Tax Season and Divorce: New 2019 Illinois Laws

Wheaton, IL Divorce LawyerDivorce laws can seem daunting for individuals who face the end of their marriage. As of January 1, 2019, Illinois regulations became slightly more complicated as new laws swept across the state and country. One significant alteration to the Illinois Marriage and Dissolution of Marriage Act drastically impacts tax claims on spousal maintenance payments.

Spousal Maintenance and Taxes

Until now, alimony has been tax deductible to the payer and taxable income for the recipient. However, for divorces filed after the beginning of the year, spousal maintenance no longer qualifies as a tax deduction to the paying spouse. Simultaneously, the recipient can no longer claim the payment as a part of gross income. Because of the tax implications, this caused a rush on divorces toward the end of 2018, as experts say couples now have less to split between them because of the law change.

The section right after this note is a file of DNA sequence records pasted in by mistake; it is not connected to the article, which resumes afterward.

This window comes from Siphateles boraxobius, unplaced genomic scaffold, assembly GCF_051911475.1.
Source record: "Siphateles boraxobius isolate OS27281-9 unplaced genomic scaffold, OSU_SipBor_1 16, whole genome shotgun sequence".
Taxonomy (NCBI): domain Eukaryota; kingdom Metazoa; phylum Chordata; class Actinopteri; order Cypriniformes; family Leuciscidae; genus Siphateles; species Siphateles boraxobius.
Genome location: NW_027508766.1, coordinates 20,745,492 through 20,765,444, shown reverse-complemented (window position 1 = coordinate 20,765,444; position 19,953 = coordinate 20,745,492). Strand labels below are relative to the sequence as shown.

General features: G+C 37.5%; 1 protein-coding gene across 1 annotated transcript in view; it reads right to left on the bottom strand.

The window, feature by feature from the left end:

The Grandfather Clause

Did your divorce finalize on or before December 31, 2018? If so, you still qualify for the previous tax regulations. If you did not sign your agreement until after that date, or you modified your contract, the new rules become applicable. Anyone considering adjustments to their divorce agreement from now on should be extremely cautious, and as always, seek the assistance of an experienced attorney.

Pre- and Post-Nuptial Agreements

Many couples choose to protect themselves and their interests by filing a marital agreement outlining what they would like to happen should the marriage end in divorce. If you have an existing prenup or postnup agreement, consider having it reviewed by a skilled divorce attorney. These new regulations potentially nullify some items in these agreements.

Contact a DuPage County Divorce Lawyer

If you have questions regarding the impact of new laws with your existing divorce agreement, or if you are considering divorce, an experienced Wheaton, IL divorce attorney can help. Andrew Cores Family Law Group understands the stress that comes with the divorce process and will work diligently to guide and fight for you throughout. Call us today to schedule your free initial consultation at 630-871-1002.

Source:

https://www.wsj.com/livecoverage/tax-bill-2017/card/1513379555